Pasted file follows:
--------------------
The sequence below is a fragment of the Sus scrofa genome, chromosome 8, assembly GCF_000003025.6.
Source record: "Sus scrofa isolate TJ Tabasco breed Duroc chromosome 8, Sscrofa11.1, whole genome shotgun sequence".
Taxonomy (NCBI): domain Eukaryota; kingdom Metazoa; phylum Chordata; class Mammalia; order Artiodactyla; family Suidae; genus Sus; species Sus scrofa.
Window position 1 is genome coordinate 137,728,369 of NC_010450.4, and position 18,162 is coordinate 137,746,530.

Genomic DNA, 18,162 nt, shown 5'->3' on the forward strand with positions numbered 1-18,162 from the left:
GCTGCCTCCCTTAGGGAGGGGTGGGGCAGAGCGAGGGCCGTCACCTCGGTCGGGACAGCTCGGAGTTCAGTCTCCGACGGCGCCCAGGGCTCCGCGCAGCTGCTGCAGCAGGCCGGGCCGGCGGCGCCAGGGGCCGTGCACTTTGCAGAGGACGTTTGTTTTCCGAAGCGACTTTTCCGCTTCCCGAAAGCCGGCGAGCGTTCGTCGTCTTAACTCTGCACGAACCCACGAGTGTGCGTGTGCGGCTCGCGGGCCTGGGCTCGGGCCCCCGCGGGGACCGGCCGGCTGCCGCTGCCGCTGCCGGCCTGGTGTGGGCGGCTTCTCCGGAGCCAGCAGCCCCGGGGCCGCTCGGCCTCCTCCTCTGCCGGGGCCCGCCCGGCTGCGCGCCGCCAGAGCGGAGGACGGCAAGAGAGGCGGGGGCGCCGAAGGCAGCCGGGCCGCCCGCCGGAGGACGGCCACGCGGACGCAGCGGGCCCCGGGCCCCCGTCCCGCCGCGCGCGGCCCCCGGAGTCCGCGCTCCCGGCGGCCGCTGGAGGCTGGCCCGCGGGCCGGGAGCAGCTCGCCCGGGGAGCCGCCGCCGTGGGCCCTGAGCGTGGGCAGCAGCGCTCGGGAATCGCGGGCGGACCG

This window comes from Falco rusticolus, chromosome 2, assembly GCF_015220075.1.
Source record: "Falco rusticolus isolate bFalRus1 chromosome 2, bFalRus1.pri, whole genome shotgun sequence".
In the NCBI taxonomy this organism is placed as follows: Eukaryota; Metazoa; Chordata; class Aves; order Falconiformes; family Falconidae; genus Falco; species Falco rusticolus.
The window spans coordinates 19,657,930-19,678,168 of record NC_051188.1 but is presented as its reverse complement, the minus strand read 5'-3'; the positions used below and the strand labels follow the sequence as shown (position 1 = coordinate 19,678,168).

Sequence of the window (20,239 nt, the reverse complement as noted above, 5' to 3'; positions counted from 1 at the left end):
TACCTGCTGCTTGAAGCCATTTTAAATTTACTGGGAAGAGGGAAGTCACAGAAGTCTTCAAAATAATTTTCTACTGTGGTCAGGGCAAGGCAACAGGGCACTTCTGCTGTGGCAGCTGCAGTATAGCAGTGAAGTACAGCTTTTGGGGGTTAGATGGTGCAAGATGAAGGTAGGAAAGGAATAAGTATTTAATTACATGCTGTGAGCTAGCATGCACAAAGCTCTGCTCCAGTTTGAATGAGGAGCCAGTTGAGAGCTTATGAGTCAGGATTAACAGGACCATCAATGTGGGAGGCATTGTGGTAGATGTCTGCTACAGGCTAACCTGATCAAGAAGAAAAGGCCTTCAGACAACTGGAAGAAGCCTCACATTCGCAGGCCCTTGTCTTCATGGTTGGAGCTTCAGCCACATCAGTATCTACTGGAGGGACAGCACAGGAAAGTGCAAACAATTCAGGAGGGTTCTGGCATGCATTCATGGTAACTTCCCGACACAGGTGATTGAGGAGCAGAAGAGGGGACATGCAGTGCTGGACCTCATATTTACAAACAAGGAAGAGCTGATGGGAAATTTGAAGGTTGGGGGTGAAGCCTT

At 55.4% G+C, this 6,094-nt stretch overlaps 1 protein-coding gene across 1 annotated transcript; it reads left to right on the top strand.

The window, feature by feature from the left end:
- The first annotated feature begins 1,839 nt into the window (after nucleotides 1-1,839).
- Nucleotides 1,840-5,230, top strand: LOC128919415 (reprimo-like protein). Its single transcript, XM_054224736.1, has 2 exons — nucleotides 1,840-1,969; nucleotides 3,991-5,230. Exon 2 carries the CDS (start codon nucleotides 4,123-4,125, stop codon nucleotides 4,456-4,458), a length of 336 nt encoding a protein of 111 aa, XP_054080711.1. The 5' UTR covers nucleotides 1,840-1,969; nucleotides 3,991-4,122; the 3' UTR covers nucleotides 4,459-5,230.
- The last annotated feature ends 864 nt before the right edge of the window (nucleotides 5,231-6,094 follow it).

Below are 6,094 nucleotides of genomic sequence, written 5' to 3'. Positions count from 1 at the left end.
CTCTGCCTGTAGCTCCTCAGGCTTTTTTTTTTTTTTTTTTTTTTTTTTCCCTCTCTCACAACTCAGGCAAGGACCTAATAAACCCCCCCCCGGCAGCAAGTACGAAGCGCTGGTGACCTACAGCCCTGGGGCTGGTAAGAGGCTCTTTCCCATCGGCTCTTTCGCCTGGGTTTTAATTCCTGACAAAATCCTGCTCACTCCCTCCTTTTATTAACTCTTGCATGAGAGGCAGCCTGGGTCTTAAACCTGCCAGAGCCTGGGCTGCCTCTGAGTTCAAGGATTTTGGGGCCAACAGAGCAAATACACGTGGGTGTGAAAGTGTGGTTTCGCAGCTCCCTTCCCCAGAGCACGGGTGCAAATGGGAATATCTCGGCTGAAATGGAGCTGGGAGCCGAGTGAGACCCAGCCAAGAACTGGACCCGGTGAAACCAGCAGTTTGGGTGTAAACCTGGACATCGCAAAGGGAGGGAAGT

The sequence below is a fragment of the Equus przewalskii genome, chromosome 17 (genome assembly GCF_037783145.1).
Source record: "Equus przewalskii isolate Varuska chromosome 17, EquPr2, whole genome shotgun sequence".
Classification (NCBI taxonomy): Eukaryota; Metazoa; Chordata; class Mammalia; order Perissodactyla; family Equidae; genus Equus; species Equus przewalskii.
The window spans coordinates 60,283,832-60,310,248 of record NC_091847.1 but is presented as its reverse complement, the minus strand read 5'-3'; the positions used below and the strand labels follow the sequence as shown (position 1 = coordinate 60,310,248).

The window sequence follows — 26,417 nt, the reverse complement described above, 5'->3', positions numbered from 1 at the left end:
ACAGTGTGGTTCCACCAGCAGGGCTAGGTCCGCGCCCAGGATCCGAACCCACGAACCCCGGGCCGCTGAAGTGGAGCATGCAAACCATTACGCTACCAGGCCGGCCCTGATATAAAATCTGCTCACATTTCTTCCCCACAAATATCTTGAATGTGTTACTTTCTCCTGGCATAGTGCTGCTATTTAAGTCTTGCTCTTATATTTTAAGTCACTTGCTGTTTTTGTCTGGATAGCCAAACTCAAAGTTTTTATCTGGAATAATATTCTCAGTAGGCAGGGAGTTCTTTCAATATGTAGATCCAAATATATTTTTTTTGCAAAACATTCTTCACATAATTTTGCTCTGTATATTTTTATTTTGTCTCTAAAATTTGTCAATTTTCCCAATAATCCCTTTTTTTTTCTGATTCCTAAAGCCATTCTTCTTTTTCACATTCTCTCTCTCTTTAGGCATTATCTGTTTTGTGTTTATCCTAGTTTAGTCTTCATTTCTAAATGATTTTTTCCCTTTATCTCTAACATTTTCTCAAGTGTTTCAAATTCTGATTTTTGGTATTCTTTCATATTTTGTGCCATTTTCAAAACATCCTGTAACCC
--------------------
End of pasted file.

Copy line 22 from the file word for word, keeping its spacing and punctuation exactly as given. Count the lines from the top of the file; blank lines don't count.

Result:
Classification (NCBI taxonomy): Eukaryota; Metazoa; Chordata; class Mammalia; order Perissodactyla; family Equidae; genus Equus; species Equus przewalskii.